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Terahertz-Rate Kerr-Microresonator Optical Clockwork



Tara E. Drake, Travis Briles, Daryl T. Spencer II, Jordan R. Stone, David R. Carlson, Daniel D. Hickstein, Qing Li, Daron A. Westly, Kartik A. Srinivasan, Scott A. Diddams, Scott B. Papp


Kerr microresonators generate interesting and useful fundamental states of electromagnetic radiation through nonlinear interactions of continuous-wave (CW) laser light. When implemented with photonic-integration techniques, functional devices with low noise, small size, low power consumption, scalable fabrication, and heterogeneous combinations of photonics and electronics are realized. Kerr solitons, which can stably circulate in a Kerr microresonator, have emerged as a source of coherent, ultrafast pulse trains and ultra-broadband optical frequency combs. Using the f-2f technique, Kerr combs support carrier-envelope-offset phase stabilization for optical synthesis and metrology. In this paper, we introduce a Kerr-microresonator optical clockwork based on optical-frequency division (OFD), which is a powerful technique to transfer the fractional frequency stability of an optical clock to a lower frequency clock signal. The clockwork presented here is based on a silicon-nitride (Si$_3$N$_4$) photonic circuit that produces a microresonator comb composed of soliton pulses at 1 THz repetition rate. By electro- optic phase modulation of the entire Si$_3$N$_4$ comb, we arbitrarily generate additional continuous-wave modes between the Si$_3$N$_4$ comb modes; operationally, this reduces the pulse train repetition frequency and can be used to implement OFD to the microwave domain. Our experiments characterize the intrinsic frequency noise of this Kerr-microresonator clockwork to one part in $10^{17}$, which introduces the possibility of using Kerr combs with the highest performance optical clocks. In contrast, the photonic integration and 1 THz resolution of the Si$_3$N$_4$ frequency comb makes it simultaneously appealing for broadband liquid-phase absorption spectroscopy, which we demonstration with short-wave IR measurements of water, soybean oil, ethanol, and dichloromethane.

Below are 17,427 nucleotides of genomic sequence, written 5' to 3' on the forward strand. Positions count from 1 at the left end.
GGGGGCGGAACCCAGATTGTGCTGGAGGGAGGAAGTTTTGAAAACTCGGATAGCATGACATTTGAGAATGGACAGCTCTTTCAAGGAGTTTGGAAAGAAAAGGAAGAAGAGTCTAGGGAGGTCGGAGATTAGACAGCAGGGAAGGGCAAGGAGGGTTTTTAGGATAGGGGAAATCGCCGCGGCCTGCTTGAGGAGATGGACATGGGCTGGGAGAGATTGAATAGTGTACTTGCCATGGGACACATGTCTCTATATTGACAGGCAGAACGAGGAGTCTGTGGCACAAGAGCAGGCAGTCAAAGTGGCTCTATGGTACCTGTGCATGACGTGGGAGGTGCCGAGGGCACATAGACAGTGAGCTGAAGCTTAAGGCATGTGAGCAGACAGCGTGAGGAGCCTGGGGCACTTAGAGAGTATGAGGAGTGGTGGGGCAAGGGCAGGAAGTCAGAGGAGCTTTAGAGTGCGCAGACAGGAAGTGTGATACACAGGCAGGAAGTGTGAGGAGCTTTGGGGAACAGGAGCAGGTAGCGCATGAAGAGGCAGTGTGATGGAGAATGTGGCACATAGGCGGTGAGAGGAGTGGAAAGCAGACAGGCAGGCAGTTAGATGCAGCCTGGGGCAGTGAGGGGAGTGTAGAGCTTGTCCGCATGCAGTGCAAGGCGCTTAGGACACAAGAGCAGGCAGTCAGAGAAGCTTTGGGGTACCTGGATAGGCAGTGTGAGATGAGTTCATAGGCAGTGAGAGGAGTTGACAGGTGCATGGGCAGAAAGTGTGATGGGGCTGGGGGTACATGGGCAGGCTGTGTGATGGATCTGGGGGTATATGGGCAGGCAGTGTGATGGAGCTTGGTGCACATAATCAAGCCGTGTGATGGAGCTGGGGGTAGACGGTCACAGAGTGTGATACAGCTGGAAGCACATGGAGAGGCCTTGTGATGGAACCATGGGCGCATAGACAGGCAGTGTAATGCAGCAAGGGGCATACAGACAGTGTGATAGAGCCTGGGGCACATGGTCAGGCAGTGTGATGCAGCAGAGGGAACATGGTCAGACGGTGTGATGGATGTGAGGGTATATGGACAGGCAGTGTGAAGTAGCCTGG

Physical Review X


Kerr-microresonator, NIR spectroscopy, optical frequency division
Created August 12, 2019, Updated May 28, 2020